Also in these lines, the notion of “los[ing] all father now” can be viewed as a proclamation of what has been noted as the very essence of the poem thus far. Despite the stressful “O” preceding it, the narrator is noting his fatherhood could be disposed of in the aftermath of this loss, and this is the culmination of the narrator’s mechanical approach and his note that “he should envy” rather than grieve the child’s death. By handing over the very basics of the human notions of love and grief, he has essentially handed over his fatherhood, so declaring that he “could…lose” it is putting the idea into words.

Worth noting though is that, once more, his wording shows that what he believes would be a better situation in managing his grief is an ideal rather than something he has managed to do. He “could” do this, but that does not mean he has.


Lines 9-12

Rest in soft peace, and, ask’d, say, “Here doth lie

Ben Jonson his best piece of poetry.”

For whose sake henceforth all his vows be such,

As what he loves may never like too much.

In contrast to the previous lines, this quartet is given as if spoken directly to the child. The narrator’s message to that child begins with the instruction to “[r]est in soft peace,” which is a variation of the standard “rest in peace” since the narrator has injected “soft” into the equation. This once more indicates that while the narrator wishes to distance himself from the situation and the grief, “soft[ness]” cannot help but creep into his emotions and reactions. Literally, the word surfaces in his message, just as it has shown up in his inabilities to maintain the emotional distance he has attempted to put between himself and the tragedy.

Beyond this simple instruction, he tells the child to answer those who “ask” that he is “Ben Jonson[‘s]…best piece of poetry.” By this notion, the reader learns that Jonson himself has been the narrator all along, therefore linking him irreparably to the lost child, and that his feelings toward the child are “poet[ic].” Regardless of his tactics to force his emotions away, the narrator’s sentiments remain so strong that his child seems to have been labeled as his most prized possession, something he potentially has more pride in that anything else his life has offered.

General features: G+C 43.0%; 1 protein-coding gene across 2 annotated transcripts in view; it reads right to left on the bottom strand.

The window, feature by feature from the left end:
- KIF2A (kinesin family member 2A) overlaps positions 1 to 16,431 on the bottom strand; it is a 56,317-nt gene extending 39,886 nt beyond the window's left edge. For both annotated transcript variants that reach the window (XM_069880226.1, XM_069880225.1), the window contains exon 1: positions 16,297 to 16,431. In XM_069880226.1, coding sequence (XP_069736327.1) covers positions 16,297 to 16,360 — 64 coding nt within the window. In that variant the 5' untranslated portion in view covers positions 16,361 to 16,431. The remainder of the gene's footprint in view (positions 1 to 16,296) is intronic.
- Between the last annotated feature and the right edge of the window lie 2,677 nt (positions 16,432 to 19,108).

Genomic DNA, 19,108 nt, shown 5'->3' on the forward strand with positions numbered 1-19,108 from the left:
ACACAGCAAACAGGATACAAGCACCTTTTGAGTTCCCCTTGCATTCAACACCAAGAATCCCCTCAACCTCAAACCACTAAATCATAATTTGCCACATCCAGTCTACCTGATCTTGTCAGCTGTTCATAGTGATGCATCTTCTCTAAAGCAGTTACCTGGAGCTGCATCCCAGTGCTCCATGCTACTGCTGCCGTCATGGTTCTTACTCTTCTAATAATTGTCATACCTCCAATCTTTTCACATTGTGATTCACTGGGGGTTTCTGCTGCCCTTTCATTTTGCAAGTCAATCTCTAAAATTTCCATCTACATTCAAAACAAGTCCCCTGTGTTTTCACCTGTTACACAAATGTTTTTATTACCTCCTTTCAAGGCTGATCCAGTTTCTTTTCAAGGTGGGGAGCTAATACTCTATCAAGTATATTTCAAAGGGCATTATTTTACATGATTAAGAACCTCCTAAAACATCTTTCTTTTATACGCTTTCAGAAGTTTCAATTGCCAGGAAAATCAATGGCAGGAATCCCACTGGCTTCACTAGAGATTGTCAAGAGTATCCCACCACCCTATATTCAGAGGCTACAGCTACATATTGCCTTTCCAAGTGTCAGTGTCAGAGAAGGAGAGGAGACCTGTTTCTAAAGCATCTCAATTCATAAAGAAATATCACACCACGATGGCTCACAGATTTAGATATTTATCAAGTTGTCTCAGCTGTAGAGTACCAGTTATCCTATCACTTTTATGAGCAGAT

Once Jonson essentially declares that his strategies to keep emotional distance have failed, he returns to the notion of keeping that distance with a future promise. What he could not do with his son, he is vowing to do in the future—that “what he loves [he will] never like too much.” He cannot help but love the child, but he will learn from the experience to stay apart from what he comes to appreciate to avoid the pain he has experienced through the loss of his son.

Notice though that even for these future instances, he seems to offer evidence that his attempts will fail on some level. He is not saying he will not “love” again, or even “like.” Rather, he says he will not “like [things] too much,” revealing that he expects appreciation will happen, but indicating he will try to manage its level. Will he achieve this? Only time would tell, but his pain makes him so desperate that he feels the need to try.


About Ben Jonson

Ben Jonson was a 16th century English poet who utilized various approaches in writing, such as poetry itself and essays. His career accomplishments also carried him into other fields, such as his time in the military, his experience at laying bricks, and his endeavors as an actor. Among the most notable poets of memorable history then, he could be seen as one of the primary jacks of all trades. Shockingly, he spent time in prison for murdering Gabriel Spencer, but he experienced writing notoriety through his patronage from King James I, “the Tribe of Ben,” and fellow authors like Shakespeare during his lifetime. His was a unique life, no doubt, and his writing has led him to be a relevant name in modern times.

Want to read another analysis of the poem?

Two of our team of poetry experts have analysed this poem, to provide as detailed a critical analysis as possible.
Read the second analysis

Print Friendly, PDF & Email

What's your thoughts? Join the conversation by commenting
We make sure to reply to every comment submitted, so feel free to join the community and let us know by commenting below.

Get more Poetry Analysis like this in your inbox

Subscribe to our mailing list and get new poetry analysis updates straight to your inbox.

Thank you for subscribing.

Something went wrong.

  • Avatar Richard Stanmore says:

    You’ve transcribed the poem wrong. There should be an excellent use of Caesura in line 10 between the Ben and the Jonson. The whole poem hinges on that full stop!

    • Lee-James Bovey Lee-James Bovey says:

      The text would have been copied and pasted, I expect. I can’t find a copy with a full stop. Have you got a source, please?

  • Do NOT follow this link or you will be banned from the site!
    Scroll Up